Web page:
Saturn PCB Design - PCB Via Current | PCB Trace Width | Differential Pair Calculator | PCB Impedance
  Reply With Quote
Old 16th May 2013, 12:36 AM   #23
diyAudio Member
 
Join Date: Sep 2010
Location: Perth, Western Australia
Default thank you for taking the time to reply in such depth

Gootee; Wow.

I'll take me a little bit of time to absorb your post (and do the amount of effort you've put into it justice), but I primarily wanted to say thanks for the time and thought you've put into that post. I now appear to have an astonishing amount of reading to do!

I'll reply in depth later today sometime...

Last edited by aspringv; 16th May 2013 at 12:59 AM. Reason: name fail
  Reply With Quote
Old 16th May 2013, 12:57 AM   #24
gootee is offline gootee  United States
diyAudio Member
 
Join Date: Nov 2006
Location: Indiana
Blog Entries: 1
Marc is actually a top professional in the PCB-design world. Whatever advice he gives us will be golden. You should post a schematic as he suggested, and work through doing a PCB for it. It's a really-wonderful opportunity for all of us to learn from one of the best.

Last edited by gootee; 16th May 2013 at 01:19 AM.
  Reply With Quote
Old 16th May 2013, 01:09 AM   #25
diyAudio Member
 
Join Date: Sep 2010
Location: Perth, Western Australia
Default working through an example

Marce - thanks for the offer! The last thing I tried to design was a preamp so If I could present that here for discussion would that suffice? If there's a better class of example circuit for working through then please let me know and I'll pull a schematic up from somewhere and work through that

I'd better cast another eye over that preamp pcb though - all of a sudden this is a slightly intimidating audience for my baby steps in pcb design

Last edited by aspringv; 16th May 2013 at 01:14 AM. Reason: I should stick to one thing at a time...
  Reply With Quote
Old 16th May 2013, 06:38 AM   #26
marce is offline marce  United Kingdom
diyAudio Member
 
Join Date: Jun 2007
Location: Blackburn, Lancs
Thanks for that Gootee was a Lumberjack We are so busy in the bureau, its getting crazy. This is a sad reflection on the UK electronics industry, our gain is other people loss as numerous PCB designers have been made redundant in the last several years as firms tighten their belts.
Interestingly, over the last couple of years, I am seeing more designs where the GND (0V, return) is split into definite power, analogue and digital planes joined either by ferrite beads or a star point. This is becoming more prevalent with our automotive customers, a shift brought on by the recent Toyota problems in the USA.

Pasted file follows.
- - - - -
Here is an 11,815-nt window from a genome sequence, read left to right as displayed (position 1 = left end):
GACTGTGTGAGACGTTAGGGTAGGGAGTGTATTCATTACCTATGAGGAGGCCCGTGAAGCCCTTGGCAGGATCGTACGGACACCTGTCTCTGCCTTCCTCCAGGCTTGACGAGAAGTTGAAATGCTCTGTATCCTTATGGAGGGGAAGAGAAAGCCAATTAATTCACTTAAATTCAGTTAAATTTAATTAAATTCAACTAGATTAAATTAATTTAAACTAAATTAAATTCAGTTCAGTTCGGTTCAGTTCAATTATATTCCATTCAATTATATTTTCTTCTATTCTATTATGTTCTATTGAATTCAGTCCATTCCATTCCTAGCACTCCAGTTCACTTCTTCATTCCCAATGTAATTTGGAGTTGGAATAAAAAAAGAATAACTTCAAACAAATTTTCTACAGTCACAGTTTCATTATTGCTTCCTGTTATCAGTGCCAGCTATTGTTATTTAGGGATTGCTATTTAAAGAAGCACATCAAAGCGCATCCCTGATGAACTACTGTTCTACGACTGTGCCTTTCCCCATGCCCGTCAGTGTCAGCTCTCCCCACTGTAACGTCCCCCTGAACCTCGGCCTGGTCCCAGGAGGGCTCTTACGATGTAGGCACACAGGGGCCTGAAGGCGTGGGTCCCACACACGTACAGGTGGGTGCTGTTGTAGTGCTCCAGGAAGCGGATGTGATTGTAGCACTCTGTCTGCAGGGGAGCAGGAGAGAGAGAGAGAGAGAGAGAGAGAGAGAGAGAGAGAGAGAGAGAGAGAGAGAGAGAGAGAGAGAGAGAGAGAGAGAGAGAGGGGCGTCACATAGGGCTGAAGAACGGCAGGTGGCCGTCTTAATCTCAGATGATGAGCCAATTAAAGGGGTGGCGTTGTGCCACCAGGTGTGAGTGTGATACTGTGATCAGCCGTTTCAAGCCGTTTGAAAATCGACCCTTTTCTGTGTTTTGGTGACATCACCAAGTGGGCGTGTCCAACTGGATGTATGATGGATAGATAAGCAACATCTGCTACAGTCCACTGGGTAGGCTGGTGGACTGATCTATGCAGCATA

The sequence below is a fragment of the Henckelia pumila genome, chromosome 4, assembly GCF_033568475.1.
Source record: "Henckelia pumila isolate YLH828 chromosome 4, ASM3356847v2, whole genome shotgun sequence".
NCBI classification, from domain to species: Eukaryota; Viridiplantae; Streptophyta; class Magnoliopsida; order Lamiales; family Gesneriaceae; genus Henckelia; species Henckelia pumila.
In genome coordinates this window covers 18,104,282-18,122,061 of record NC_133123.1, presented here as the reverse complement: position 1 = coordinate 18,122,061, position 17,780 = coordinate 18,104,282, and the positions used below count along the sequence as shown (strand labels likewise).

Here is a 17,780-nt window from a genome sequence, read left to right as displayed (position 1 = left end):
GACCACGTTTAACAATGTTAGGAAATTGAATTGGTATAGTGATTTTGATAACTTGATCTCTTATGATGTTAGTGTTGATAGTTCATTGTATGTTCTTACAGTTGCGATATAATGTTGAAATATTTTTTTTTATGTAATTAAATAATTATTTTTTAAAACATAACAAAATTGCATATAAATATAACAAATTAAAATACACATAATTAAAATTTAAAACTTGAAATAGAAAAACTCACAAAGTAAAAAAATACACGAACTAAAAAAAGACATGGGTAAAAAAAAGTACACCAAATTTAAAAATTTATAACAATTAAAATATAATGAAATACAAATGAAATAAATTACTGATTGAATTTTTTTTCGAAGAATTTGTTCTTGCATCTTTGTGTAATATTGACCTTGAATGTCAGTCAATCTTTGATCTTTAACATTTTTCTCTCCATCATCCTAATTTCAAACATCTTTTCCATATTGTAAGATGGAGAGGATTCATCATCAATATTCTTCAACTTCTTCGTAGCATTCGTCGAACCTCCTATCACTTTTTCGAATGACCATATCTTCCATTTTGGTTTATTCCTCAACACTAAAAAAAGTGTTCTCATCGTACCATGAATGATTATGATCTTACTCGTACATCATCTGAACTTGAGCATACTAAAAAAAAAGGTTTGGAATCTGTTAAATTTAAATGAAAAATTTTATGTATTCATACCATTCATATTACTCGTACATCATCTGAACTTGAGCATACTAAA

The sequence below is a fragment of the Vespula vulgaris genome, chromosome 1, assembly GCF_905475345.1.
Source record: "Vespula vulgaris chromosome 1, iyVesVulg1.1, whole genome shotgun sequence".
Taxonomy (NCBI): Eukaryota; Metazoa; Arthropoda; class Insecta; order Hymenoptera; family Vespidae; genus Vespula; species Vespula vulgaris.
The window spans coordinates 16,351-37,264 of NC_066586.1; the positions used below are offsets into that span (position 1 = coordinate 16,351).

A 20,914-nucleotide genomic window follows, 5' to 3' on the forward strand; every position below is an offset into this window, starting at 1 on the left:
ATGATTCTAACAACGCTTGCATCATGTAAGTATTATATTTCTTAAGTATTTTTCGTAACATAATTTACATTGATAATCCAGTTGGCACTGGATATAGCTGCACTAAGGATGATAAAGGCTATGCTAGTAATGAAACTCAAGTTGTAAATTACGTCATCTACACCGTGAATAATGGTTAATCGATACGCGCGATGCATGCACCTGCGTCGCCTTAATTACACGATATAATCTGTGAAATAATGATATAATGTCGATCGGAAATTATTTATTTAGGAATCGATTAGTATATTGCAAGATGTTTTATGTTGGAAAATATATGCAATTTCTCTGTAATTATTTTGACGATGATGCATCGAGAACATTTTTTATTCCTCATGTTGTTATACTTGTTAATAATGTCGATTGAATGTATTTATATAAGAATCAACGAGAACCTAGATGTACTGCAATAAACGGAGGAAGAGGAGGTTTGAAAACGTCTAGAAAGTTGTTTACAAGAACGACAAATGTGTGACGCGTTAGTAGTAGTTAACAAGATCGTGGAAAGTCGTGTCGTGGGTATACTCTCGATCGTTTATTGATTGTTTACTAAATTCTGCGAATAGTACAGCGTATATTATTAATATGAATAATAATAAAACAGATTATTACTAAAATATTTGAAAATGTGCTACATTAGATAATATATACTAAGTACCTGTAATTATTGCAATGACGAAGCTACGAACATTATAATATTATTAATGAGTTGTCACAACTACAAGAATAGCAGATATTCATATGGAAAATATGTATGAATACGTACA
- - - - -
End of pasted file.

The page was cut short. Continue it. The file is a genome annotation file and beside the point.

I look forward to us all playing with a design, it will be fun to do a board for fun and my own enjoyment.
  Reply With Quote
Old 16th May 2013, 12:41 PM   #27
gootee is offline gootee  United States
diyAudio Member
 
Join Date: Nov 2006
Location: Indiana
Blog Entries: 1
That IS interesting! If you were referring to the "sudden acceleration" problem, then it's even more interesting! I have to admit that I pretty-much quit following all news (and all media, actually), well before that, but I remember that many people here assumed that whole affair was probably bogus. (Or maybe it was just me. ). To learn that it might have been caused by grounding and power circuit problems, and what has been changed to attempt to fix it, and why, is very gratifying. Can you please say a bit more about the differences between the behaviors of the old and new topologies?

Last edited by gootee; 16th May 2013 at 12:45 PM.
  Reply With Quote
Old 16th May 2013, 03:51 PM   #28
marce is offline marce  United Kingdom
diyAudio Member
 
Join Date: Jun 2007
Location: Blackburn, Lancs
Yep, the associated braking problem was not electrical or mechanical, but driver error, saving a lot of money for Toyota.
The actual problem was finally blamed on tin whiskers, I have the 700 page report from NASA (I was working on a project for Cobham/NG and part of the project was an investigation into moving to lead free solder and the implications for Military electronics, so had to read the report!!!). As part of the investigation Keith Armstrong (Cherry Clough Consultants) was also involved looking at the possibility of EMC being the cause, another few hundred pages of exciting reading.